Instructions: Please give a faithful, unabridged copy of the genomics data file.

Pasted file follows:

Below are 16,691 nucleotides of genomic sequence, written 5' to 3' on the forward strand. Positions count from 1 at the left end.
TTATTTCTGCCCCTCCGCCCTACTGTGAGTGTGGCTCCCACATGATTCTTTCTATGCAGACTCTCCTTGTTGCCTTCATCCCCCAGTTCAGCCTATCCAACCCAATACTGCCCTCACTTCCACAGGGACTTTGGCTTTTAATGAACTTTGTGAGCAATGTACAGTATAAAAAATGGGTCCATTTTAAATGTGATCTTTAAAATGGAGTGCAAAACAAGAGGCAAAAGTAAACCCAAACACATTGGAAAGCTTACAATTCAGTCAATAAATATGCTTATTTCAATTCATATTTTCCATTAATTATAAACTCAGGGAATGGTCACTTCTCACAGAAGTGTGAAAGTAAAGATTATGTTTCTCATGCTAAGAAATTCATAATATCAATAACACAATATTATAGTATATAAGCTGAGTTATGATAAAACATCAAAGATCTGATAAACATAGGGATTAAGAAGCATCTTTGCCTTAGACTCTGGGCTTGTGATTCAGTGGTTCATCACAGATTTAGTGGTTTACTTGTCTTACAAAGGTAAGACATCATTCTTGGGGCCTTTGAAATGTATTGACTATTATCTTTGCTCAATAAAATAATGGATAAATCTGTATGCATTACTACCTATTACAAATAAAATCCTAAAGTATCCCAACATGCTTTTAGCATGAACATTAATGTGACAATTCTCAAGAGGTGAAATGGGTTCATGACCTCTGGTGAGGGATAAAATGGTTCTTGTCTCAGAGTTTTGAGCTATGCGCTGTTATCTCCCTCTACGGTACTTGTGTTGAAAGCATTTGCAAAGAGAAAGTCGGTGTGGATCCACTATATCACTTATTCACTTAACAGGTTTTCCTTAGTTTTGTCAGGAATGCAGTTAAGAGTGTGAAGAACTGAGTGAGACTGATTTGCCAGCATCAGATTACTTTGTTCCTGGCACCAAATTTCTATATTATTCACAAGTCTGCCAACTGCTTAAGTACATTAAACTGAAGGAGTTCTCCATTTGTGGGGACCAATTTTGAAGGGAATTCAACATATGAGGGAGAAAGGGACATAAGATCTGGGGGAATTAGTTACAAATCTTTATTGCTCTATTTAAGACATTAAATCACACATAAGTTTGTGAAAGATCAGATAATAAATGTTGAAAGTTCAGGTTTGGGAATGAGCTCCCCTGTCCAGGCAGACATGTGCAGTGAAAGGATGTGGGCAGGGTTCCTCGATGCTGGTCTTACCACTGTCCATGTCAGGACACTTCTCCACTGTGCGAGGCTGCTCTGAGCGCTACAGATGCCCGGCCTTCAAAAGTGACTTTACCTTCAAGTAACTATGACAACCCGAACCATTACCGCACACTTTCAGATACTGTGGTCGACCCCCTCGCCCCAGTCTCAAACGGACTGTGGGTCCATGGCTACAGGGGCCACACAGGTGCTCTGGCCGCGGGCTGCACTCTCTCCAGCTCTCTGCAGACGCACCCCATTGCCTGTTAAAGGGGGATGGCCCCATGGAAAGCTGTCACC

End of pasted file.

Below are 16,691 nucleotides of genomic sequence, written 5' to 3' on the forward strand. Positions count from 1 at the left end.
TTATTTCTGCCCCTCCGCCCTACTGTGAGTGTGGCTCCCACATGATTCTTTCTATGCAGACTCTCCTTGTTGCCTTCATCCCCCAGTTCAGCCTATCCAACCCAATACTGCCCTCACTTCCACAGGGACTTTGGCTTTTAATGAACTTTGTGAGCAATGTACAGTATAAAAAATGGGTCCATTTTAAATGTGATCTTTAAAATGGAGTGCAAAACAAGAGGCAAAAGTAAACCCAAACACATTGGAAAGCTTACAATTCAGTCAATAAATATGCTTATTTCAATTCATATTTTCCATTAATTATAAACTCAGGGAATGGTCACTTCTCACAGAAGTGTGAAAGTAAAGATTATGTTTCTCATGCTAAGAAATTCATAATATCAATAACACAATATTATAGTATATAAGCTGAGTTATGATAAAACATCAAAGATCTGATAAACATAGGGATTAAGAAGCATCTTTGCCTTAGACTCTGGGCTTGTGATTCAGTGGTTCATCACAGATTTAGTGGTTTACTTGTCTTACAAAGGTAAGACATCATTCTTGGGGCCTTTGAAATGTATTGACTATTATCTTTGCTCAATAAAATAATGGATAAATCTGTATGCATTACTACCTATTACAAATAAAATCCTAAAGTATCCCAACATGCTTTTAGCATGAACATTAATGTGACAATTCTCAAGAGGTGAAATGGGTTCATGACCTCTGGTGAGGGATAAAATGGTTCTTGTCTCAGAGTTTTGAGCTATGCGCTGTTATCTCCCTCTACGGTACTTGTGTTGAAAGCATTTGCAAAGAGAAAGTCGGTGTGGATCCACTATATCACTTATTCACTTAACAGGTTTTCCTTAGTTTTGTCAGGAATGCAGTTAAGAGTGTGAAGAACTGAGTGAGACTGATTTGCCAGCATCAGATTACTTTGTTCCTGGCACCAAATTTCTATATTATTCACAAGTCTGCCAACTGCTTAAGTACATTAAACTGAAGGAGTTCTCCATTTGTGGGGACCAATTTTGAAGGGAATTCAACATATGAGGGAGAAAGGGACATAAGATCTGGGGGAATTAGTTACAAATCTTTATTGCTCTATTTAAGACATTAAATCACACATAAGTTTGTGAAAGATCAGATAATAAATGTTGAAAGTTCAGGTTTGGGAATGAGCTCCCCTGTCCAGGCAGACATGTGCAGTGAAAGGATGTGGGCAGGGTTCCTCGATGCTGGTCTTACCACTGTCCATGTCAGGACACTTCTCCACTGTGCGAGGCTGCTCTGAGCGCTACAGATGCCCGGCCTTCAAAAGTGACTTTACCTTCAAGTAACTATGACAACCCGAACCATTACCGCACACTTTCAGATACTGTGGTCGACCCCCTCGCCCCAGTCTCAAACGGACTGTGGGTCCATGGCTACAGGGGCCACACAGGTGCTCTGGCCGCGGGCTGCACTCTCTCCAGCTCTCTGCAGACGCACCCCATTGCCTGTTAAAGGGGGATGGCCCCATGGAAAGCTGTCACC